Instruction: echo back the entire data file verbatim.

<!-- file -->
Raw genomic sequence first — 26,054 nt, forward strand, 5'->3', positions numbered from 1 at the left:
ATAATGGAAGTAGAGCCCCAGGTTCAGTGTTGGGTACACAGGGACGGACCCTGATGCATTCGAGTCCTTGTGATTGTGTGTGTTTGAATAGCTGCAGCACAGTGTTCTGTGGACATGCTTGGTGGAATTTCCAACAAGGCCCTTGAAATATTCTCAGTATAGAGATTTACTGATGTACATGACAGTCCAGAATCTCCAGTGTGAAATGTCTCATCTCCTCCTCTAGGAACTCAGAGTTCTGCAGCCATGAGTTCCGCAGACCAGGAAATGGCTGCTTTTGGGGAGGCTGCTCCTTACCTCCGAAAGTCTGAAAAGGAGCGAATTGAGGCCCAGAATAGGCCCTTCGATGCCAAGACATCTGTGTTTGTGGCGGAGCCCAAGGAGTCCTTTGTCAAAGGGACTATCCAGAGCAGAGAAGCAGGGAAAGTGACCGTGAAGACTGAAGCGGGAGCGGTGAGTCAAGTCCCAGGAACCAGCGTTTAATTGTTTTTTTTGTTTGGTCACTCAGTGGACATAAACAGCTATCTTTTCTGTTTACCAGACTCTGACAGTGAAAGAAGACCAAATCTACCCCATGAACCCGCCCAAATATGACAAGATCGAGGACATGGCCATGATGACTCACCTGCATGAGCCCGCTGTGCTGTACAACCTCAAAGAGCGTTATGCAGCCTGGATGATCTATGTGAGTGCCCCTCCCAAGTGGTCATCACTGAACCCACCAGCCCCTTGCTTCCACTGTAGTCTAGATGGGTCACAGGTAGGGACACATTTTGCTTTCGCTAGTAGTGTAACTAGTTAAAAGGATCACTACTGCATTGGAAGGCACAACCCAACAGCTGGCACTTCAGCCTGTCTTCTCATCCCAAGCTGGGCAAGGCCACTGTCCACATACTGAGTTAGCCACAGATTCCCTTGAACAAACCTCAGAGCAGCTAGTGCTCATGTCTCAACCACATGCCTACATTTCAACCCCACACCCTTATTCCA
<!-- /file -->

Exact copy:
Raw genomic sequence first — 26,054 nt, forward strand, 5'->3', positions numbered from 1 at the left:
ATAATGGAAGTAGAGCCCCAGGTTCAGTGTTGGGTACACAGGGACGGACCCTGATGCATTCGAGTCCTTGTGATTGTGTGTGTTTGAATAGCTGCAGCACAGTGTTCTGTGGACATGCTTGGTGGAATTTCCAACAAGGCCCTTGAAATATTCTCAGTATAGAGATTTACTGATGTACATGACAGTCCAGAATCTCCAGTGTGAAATGTCTCATCTCCTCCTCTAGGAACTCAGAGTTCTGCAGCCATGAGTTCCGCAGACCAGGAAATGGCTGCTTTTGGGGAGGCTGCTCCTTACCTCCGAAAGTCTGAAAAGGAGCGAATTGAGGCCCAGAATAGGCCCTTCGATGCCAAGACATCTGTGTTTGTGGCGGAGCCCAAGGAGTCCTTTGTCAAAGGGACTATCCAGAGCAGAGAAGCAGGGAAAGTGACCGTGAAGACTGAAGCGGGAGCGGTGAGTCAAGTCCCAGGAACCAGCGTTTAATTGTTTTTTTTGTTTGGTCACTCAGTGGACATAAACAGCTATCTTTTCTGTTTACCAGACTCTGACAGTGAAAGAAGACCAAATCTACCCCATGAACCCGCCCAAATATGACAAGATCGAGGACATGGCCATGATGACTCACCTGCATGAGCCCGCTGTGCTGTACAACCTCAAAGAGCGTTATGCAGCCTGGATGATCTATGTGAGTGCCCCTCCCAAGTGGTCATCACTGAACCCACCAGCCCCTTGCTTCCACTGTAGTCTAGATGGGTCACAGGTAGGGACACATTTTGCTTTCGCTAGTAGTGTAACTAGTTAAAAGGATCACTACTGCATTGGAAGGCACAACCCAACAGCTGGCACTTCAGCCTGTCTTCTCATCCCAAGCTGGGCAAGGCCACTGTCCACATACTGAGTTAGCCACAGATTCCCTTGAACAAACCTCAGAGCAGCTAGTGCTCATGTCTCAACCACATGCCTACATTTCAACCCCACACCCTTATTCCA